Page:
Peyton Manning is starting over as the new quarterback for the Denver Broncos. Most of Manning's teammates are completely new to him, but he will have to get to know them fast if Denver is going to be a threat in the AFC.
One of the reasons why Manning was so effective in Indianapolis was due to the trust he had in his teammates. He trusted his receivers to be in the right place at the right time, and he trusted his offensive line to give him enough time to get rid of the ball.
Manning will have to trust players at those same positions if he is going to have the same impact in Denver as he had in Indianapolis for all of those years. Here are five players Manning has to trust this season.
Peyton Manning is coming off four neck surgeries, and the amount of punishment Manning can endure is unknown. One thing for sure is that the Broncos and Manning don't want to find out.
Luckily for Manning, the Denver Broncos have one of the best left tackles in the National Football League. Ryan Clady has been to the Pro Bowl twice in his four-year tenure in the NFL.
Besides Manning, Clady is going to be the most important player on Denver's offense because he is in charge of protecting Denver's five-year, $95 million investment's blindside. Manning is going to have to trust that Clady will have his back, literally and figuratively.
Peyton Manning and his former center, Jeff Saturday, had fantastic chemistry. In an offense that does so much at the line of scrimmage, Manning is going to have to trust J.D. Walton to make the right coverage calls at the line of scrimmage.
Walton struggled in his rookie season, but in his sophomore season last year, he looked much more comfortable at the center position. Center could be the only position on Denver's offensive line that is a downgrade from the Indianapolis Colts. Unfortunately for the Broncos, it is one of the most crucial positions.
It's not to say that Manning and Walton won't be able to develop good chemistry, but without a doubt it is going to take some time and there will be some growing pains. Nevertheless, Manning is going to have to trust Walton for the offense to run smoothly.
Demaryius Thomas burst onto the scene in the last couple of games of the regular season and the playoffs last year. Thomas is most famous for being on the receiving end of Tim Tebow's 80-yard touchdown pass on the first play of overtime against the Pittsburgh Steelers in the Wild Card Round.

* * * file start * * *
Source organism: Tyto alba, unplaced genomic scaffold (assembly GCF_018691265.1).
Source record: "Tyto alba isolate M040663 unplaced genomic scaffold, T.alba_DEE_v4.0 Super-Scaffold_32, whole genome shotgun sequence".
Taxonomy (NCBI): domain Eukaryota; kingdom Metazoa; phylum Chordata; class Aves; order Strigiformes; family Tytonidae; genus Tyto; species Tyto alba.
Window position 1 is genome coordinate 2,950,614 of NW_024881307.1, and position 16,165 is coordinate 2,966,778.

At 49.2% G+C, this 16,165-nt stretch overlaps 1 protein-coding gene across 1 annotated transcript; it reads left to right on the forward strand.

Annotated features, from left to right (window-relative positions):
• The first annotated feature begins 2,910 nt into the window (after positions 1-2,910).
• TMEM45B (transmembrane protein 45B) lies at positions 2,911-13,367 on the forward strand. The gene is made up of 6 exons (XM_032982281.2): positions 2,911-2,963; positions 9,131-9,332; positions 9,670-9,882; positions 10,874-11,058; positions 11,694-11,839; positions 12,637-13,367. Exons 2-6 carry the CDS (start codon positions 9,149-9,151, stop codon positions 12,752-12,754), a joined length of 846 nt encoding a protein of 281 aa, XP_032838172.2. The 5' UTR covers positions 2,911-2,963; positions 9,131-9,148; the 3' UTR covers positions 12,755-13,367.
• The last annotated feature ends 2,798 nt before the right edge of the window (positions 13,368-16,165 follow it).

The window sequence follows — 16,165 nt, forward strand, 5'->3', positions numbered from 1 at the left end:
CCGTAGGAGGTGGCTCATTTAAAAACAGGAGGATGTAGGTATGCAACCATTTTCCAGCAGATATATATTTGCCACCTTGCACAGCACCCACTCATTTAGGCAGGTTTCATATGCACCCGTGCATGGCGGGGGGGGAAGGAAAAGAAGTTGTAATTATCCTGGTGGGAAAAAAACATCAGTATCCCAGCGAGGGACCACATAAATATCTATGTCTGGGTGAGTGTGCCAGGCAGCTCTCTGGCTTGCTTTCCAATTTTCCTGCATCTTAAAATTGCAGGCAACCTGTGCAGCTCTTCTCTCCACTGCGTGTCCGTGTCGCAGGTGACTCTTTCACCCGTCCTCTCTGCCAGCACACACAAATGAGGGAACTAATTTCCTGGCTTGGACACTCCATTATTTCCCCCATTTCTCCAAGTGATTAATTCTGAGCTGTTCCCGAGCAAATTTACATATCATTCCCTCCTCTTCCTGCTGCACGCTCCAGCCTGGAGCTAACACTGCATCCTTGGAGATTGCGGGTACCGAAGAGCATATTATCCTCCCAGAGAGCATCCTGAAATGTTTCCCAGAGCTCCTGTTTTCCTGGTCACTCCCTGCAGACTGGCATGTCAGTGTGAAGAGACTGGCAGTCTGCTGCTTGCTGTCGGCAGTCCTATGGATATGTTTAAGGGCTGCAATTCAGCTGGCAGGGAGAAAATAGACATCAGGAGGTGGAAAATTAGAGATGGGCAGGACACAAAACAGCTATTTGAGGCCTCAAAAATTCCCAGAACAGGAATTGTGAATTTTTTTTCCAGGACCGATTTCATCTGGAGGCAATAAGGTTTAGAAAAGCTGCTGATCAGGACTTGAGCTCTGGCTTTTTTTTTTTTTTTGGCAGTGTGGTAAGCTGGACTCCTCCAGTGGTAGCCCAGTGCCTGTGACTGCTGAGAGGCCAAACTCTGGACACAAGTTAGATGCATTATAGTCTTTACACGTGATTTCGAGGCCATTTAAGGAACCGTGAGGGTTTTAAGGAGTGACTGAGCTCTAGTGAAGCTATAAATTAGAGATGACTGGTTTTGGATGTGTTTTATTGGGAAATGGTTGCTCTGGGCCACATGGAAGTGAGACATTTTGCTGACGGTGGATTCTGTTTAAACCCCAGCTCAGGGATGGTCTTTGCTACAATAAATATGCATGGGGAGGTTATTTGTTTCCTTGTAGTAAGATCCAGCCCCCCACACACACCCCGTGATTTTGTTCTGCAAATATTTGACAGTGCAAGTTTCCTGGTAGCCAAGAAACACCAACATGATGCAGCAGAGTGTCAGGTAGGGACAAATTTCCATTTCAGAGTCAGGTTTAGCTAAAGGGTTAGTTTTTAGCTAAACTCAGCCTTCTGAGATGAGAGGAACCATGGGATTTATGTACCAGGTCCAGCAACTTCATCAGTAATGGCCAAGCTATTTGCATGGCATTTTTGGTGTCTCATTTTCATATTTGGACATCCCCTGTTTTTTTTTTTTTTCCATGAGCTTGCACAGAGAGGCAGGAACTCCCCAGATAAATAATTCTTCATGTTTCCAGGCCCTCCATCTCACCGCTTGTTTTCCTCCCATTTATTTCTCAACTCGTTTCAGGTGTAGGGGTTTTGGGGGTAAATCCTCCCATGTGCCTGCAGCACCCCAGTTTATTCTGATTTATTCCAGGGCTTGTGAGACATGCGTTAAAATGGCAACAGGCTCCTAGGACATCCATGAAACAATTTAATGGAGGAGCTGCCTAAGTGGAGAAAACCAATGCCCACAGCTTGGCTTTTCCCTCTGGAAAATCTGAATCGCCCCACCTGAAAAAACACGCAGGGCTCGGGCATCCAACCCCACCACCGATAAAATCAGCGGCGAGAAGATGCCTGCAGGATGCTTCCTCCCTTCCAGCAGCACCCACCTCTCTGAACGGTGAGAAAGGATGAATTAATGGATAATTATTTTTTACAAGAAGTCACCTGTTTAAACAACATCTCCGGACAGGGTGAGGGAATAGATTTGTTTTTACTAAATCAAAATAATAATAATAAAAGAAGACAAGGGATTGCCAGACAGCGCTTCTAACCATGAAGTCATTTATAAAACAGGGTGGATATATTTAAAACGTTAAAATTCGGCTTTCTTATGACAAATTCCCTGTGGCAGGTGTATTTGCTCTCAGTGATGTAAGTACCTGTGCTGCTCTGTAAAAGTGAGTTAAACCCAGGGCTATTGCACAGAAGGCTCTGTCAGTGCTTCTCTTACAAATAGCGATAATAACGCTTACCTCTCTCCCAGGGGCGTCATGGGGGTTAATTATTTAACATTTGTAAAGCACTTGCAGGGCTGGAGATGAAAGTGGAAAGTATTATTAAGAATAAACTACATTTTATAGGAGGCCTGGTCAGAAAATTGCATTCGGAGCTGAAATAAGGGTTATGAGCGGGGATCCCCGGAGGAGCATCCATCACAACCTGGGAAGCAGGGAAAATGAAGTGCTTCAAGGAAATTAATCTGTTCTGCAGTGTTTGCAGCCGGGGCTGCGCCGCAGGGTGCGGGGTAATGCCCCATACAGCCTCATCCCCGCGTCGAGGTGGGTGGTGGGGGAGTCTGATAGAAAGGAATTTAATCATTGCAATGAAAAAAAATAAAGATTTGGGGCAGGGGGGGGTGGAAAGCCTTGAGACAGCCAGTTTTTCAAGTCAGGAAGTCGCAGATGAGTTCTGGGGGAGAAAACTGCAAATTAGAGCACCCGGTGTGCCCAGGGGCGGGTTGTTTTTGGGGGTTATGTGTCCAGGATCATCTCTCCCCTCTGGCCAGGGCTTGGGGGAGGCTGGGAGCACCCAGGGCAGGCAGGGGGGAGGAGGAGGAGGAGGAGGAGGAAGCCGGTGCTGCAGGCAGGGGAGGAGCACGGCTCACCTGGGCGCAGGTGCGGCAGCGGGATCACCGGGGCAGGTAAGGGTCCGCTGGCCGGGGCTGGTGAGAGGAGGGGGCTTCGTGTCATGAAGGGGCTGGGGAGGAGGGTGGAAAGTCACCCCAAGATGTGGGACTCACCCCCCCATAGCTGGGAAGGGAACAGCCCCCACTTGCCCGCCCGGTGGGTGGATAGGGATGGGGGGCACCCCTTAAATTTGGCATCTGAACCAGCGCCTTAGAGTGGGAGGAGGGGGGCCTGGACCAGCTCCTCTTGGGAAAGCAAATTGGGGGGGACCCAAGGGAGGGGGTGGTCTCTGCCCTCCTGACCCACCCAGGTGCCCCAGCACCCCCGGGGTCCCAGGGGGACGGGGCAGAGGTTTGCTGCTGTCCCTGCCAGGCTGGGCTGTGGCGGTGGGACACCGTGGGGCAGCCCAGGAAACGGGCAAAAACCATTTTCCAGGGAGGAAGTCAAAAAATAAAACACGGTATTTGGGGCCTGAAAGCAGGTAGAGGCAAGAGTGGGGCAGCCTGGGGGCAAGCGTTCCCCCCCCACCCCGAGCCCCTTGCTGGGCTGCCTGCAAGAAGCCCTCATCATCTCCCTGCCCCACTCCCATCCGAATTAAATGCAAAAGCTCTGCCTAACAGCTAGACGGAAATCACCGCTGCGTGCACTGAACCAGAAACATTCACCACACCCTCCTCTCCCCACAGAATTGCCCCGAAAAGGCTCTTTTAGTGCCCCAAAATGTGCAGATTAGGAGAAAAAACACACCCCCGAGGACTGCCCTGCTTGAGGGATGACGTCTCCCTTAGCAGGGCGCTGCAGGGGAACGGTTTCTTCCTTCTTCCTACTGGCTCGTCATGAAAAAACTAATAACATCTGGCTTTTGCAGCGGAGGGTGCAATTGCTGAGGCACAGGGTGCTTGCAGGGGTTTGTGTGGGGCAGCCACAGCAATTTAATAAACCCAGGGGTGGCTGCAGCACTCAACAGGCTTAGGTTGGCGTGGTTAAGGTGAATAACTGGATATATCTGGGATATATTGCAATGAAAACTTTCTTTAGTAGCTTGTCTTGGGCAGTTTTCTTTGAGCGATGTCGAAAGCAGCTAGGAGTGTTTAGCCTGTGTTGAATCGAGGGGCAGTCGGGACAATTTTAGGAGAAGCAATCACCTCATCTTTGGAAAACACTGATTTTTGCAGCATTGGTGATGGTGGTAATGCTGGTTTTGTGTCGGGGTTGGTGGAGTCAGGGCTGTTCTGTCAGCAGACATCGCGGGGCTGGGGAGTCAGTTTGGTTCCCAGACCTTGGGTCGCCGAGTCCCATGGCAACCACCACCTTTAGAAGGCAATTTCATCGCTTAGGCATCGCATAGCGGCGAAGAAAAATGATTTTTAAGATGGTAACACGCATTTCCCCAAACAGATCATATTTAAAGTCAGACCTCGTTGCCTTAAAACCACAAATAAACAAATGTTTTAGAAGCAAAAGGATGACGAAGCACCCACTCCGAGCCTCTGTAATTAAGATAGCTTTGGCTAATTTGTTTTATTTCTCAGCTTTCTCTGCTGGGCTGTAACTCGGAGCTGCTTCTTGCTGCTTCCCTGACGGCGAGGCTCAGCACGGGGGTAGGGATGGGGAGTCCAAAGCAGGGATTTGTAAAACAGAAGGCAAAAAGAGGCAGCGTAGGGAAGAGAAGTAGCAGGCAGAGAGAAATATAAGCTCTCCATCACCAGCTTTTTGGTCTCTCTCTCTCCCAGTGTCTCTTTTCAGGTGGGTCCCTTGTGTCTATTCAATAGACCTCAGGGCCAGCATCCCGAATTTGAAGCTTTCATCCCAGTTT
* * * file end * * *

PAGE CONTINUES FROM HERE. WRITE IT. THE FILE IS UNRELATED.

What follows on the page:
Thomas is an athletic freak and will be a terrific weapon for Manning to utilize once they get their timing down. In Indianapolis, Manning and his receivers would do endless repetitions until everything was absolutely perfect.
Thomas doesn't have too much experience considering he didn't run many different routes at Georgia Tech, or when Tebow was at quarterback. That will change with Manning in charge, and I expect Thomas to eventually develop a great relationship with his new QB. For that to happen though, Manning is going to have to trust Thomas like he trusted Marvin Harrison and Reggie Wayne.
One of the few familiar faces on the Denver Broncos for Peyton Manning will be his former teammate, Jacob Tamme. Tamme's breakout year came in 2010 when he had 67 receptions and 631 yards receiving to go with four touchdowns. Tamme got his opportunity when Dallas Clark suffered a season-ending injury.
Tamme signed with the Broncos after it was announced that Manning was going to be their new starting quarterback. Tamme will bring instant chemistry with Manning and will also be another player to help infuse Manning's style into Denver's offense.
Manning already trusts Tamme, and he will have to continue to trust him for the Broncos to be successful.
This might come as a bit of surprise, but Peyton Manning is going to have trust Matt Prater a lot, even though the two will never be on the field at the same time.
Prater was nothing short of phenomenal for the Broncos last year. He converted the most field goals over 50 yards and made some of the most clutch kicks in Broncos history. Most notably against the Chicago Bears, Prater drilled a 59-yard field goal to send the game into overtime and a 51-yard field goal to win the game.
Prater is one of the unsung heroes of Denver's run last year and Manning is going to have to trust that he doesn't have to force passes when there is an opportunity for a 50-yard field goal. This may not sound like a lot, but that trust can be the difference from three points and a game-changing turnover.